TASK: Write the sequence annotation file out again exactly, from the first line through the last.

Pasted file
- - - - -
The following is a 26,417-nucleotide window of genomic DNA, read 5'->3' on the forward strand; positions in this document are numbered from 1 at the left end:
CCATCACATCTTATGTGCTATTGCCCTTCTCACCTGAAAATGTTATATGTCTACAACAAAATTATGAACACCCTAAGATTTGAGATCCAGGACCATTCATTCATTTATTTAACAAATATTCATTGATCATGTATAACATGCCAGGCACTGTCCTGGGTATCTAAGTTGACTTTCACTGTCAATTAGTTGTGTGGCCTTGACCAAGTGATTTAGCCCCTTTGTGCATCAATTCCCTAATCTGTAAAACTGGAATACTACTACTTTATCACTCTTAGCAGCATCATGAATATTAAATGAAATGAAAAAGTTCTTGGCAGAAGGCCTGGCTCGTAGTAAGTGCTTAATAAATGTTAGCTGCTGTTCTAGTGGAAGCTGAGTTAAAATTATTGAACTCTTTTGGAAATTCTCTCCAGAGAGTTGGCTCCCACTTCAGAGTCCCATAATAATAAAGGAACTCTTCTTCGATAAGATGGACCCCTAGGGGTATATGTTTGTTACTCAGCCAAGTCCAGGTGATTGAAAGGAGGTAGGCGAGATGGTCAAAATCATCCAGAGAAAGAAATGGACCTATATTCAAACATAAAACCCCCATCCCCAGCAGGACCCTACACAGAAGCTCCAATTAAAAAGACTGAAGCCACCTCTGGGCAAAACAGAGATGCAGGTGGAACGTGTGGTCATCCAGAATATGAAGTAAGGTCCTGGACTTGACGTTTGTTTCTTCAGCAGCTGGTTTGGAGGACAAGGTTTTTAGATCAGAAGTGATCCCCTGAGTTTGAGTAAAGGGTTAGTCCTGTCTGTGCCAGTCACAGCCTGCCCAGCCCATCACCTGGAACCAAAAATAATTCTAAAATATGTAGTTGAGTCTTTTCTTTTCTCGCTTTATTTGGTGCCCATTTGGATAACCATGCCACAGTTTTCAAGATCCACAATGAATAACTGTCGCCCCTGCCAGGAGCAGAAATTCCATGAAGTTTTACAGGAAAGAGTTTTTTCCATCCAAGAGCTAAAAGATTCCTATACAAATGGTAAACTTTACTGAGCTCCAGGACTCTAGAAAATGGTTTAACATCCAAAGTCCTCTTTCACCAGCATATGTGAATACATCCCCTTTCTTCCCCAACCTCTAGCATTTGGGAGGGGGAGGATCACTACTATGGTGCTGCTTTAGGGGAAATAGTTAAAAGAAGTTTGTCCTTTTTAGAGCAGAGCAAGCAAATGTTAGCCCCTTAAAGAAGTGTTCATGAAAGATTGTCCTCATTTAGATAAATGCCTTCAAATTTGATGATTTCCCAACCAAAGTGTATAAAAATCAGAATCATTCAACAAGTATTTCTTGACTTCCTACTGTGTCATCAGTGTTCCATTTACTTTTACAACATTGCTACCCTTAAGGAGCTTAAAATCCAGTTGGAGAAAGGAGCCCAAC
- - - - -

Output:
The following is a 26,417-nucleotide window of genomic DNA, read 5'->3' on the forward strand; positions in this document are numbered from 1 at the left end:
CCATCACATCTTATGTGCTATTGCCCTTCTCACCTGAAAATGTTATATGTCTACAACAAAATTATGAACACCCTAAGATTTGAGATCCAGGACCATTCATTCATTTATTTAACAAATATTCATTGATCATGTATAACATGCCAGGCACTGTCCTGGGTATCTAAGTTGACTTTCACTGTCAATTAGTTGTGTGGCCTTGACCAAGTGATTTAGCCCCTTTGTGCATCAATTCCCTAATCTGTAAAACTGGAATACTACTACTTTATCACTCTTAGCAGCATCATGAATATTAAATGAAATGAAAAAGTTCTTGGCAGAAGGCCTGGCTCGTAGTAAGTGCTTAATAAATGTTAGCTGCTGTTCTAGTGGAAGCTGAGTTAAAATTATTGAACTCTTTTGGAAATTCTCTCCAGAGAGTTGGCTCCCACTTCAGAGTCCCATAATAATAAAGGAACTCTTCTTCGATAAGATGGACCCCTAGGGGTATATGTTTGTTACTCAGCCAAGTCCAGGTGATTGAAAGGAGGTAGGCGAGATGGTCAAAATCATCCAGAGAAAGAAATGGACCTATATTCAAACATAAAACCCCCATCCCCAGCAGGACCCTACACAGAAGCTCCAATTAAAAAGACTGAAGCCACCTCTGGGCAAAACAGAGATGCAGGTGGAACGTGTGGTCATCCAGAATATGAAGTAAGGTCCTGGACTTGACGTTTGTTTCTTCAGCAGCTGGTTTGGAGGACAAGGTTTTTAGATCAGAAGTGATCCCCTGAGTTTGAGTAAAGGGTTAGTCCTGTCTGTGCCAGTCACAGCCTGCCCAGCCCATCACCTGGAACCAAAAATAATTCTAAAATATGTAGTTGAGTCTTTTCTTTTCTCGCTTTATTTGGTGCCCATTTGGATAACCATGCCACAGTTTTCAAGATCCACAATGAATAACTGTCGCCCCTGCCAGGAGCAGAAATTCCATGAAGTTTTACAGGAAAGAGTTTTTTCCATCCAAGAGCTAAAAGATTCCTATACAAATGGTAAACTTTACTGAGCTCCAGGACTCTAGAAAATGGTTTAACATCCAAAGTCCTCTTTCACCAGCATATGTGAATACATCCCCTTTCTTCCCCAACCTCTAGCATTTGGGAGGGGGAGGATCACTACTATGGTGCTGCTTTAGGGGAAATAGTTAAAAGAAGTTTGTCCTTTTTAGAGCAGAGCAAGCAAATGTTAGCCCCTTAAAGAAGTGTTCATGAAAGATTGTCCTCATTTAGATAAATGCCTTCAAATTTGATGATTTCCCAACCAAAGTGTATAAAAATCAGAATCATTCAACAAGTATTTCTTGACTTCCTACTGTGTCATCAGTGTTCCATTTACTTTTACAACATTGCTACCCTTAAGGAGCTTAAAATCCAGTTGGAGAAAGGAGCCCAAC